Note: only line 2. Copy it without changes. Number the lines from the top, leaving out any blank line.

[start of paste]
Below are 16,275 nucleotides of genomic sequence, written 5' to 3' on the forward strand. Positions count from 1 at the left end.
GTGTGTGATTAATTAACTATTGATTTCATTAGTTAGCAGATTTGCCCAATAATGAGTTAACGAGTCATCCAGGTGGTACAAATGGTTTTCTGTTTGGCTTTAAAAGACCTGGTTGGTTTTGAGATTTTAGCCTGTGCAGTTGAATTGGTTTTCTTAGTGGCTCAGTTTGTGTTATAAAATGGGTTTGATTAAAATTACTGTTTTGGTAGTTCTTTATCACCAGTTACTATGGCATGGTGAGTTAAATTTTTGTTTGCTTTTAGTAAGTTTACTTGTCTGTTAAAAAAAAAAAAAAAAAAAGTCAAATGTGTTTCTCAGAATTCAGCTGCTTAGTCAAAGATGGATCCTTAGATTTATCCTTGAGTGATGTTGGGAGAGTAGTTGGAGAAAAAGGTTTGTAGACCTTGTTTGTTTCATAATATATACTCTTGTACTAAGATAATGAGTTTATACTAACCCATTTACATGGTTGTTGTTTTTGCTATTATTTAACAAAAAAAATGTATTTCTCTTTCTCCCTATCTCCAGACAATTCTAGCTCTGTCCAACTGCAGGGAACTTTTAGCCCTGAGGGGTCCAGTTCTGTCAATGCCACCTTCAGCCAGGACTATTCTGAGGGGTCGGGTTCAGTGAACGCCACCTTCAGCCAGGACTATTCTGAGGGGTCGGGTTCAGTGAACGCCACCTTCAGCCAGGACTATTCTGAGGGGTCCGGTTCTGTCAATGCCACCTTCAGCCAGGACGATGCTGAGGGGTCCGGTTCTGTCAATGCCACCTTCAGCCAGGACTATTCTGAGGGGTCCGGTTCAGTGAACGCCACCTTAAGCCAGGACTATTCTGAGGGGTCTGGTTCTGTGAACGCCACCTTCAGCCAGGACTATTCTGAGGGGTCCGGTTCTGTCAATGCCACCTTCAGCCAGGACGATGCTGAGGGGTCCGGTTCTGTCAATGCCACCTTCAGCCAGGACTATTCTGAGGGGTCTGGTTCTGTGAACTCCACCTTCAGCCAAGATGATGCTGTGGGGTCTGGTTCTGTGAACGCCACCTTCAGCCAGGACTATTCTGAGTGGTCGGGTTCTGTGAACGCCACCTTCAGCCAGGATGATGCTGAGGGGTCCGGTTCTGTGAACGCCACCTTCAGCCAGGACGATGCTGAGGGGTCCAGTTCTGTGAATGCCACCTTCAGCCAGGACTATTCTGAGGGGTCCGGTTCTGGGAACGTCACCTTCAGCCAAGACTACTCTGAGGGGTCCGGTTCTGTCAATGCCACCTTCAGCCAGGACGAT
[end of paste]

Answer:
GTGTGTGATTAATTAACTATTGATTTCATTAGTTAGCAGATTTGCCCAATAATGAGTTAACGAGTCATCCAGGTGGTACAAATGGTTTTCTGTTTGGCTTTAAAAGACCTGGTTGGTTTTGAGATTTTAGCCTGTGCAGTTGAATTGGTTTTCTTAGTGGCTCAGTTTGTGTTATAAAATGGGTTTGATTAAAATTACTGTTTTGGTAGTTCTTTATCACCAGTTACTATGGCATGGTGAGTTAAATTTTTGTTTGCTTTTAGTAAGTTTACTTGTCTGTTAAAAAAAAAAAAAAAAAAAGTCAAATGTGTTTCTCAGAATTCAGCTGCTTAGTCAAAGATGGATCCTTAGATTTATCCTTGAGTGATGTTGGGAGAGTAGTTGGAGAAAAAGGTTTGTAGACCTTGTTTGTTTCATAATATATACTCTTGTACTAAGATAATGAGTTTATACTAACCCATTTACATGGTTGTTGTTTTTGCTATTATTTAACAAAAAAAATGTATTTCTCTTTCTCCCTATCTCCAGACAATTCTAGCTCTGTCCAACTGCAGGGAACTTTTAGCCCTGAGGGGTCCAGTTCTGTCAATGCCACCTTCAGCCAGGACTATTCTGAGGGGTCGGGTTCAGTGAACGCCACCTTCAGCCAGGACTATTCTGAGGGGTCGGGTTCAGTGAACGCCACCTTCAGCCAGGACTATTCTGAGGGGTCCGGTTCTGTCAATGCCACCTTCAGCCAGGACGATGCTGAGGGGTCCGGTTCTGTCAATGCCACCTTCAGCCAGGACTATTCTGAGGGGTCCGGTTCAGTGAACGCCACCTTAAGCCAGGACTATTCTGAGGGGTCTGGTTCTGTGAACGCCACCTTCAGCCAGGACTATTCTGAGGGGTCCGGTTCTGTCAATGCCACCTTCAGCCAGGACGATGCTGAGGGGTCCGGTTCTGTCAATGCCACCTTCAGCCAGGACTATTCTGAGGGGTCTGGTTCTGTGAACTCCACCTTCAGCCAAGATGATGCTGTGGGGTCTGGTTCTGTGAACGCCACCTTCAGCCAGGACTATTCTGAGTGGTCGGGTTCTGTGAACGCCACCTTCAGCCAGGATGATGCTGAGGGGTCCGGTTCTGTGAACGCCACCTTCAGCCAGGACGATGCTGAGGGGTCCAGTTCTGTGAATGCCACCTTCAGCCAGGACTATTCTGAGGGGTCCGGTTCTGGGAACGTCACCTTCAGCCAAGACTACTCTGAGGGGTCCGGTTCTGTCAATGCCACCTTCAGCCAGGACGAT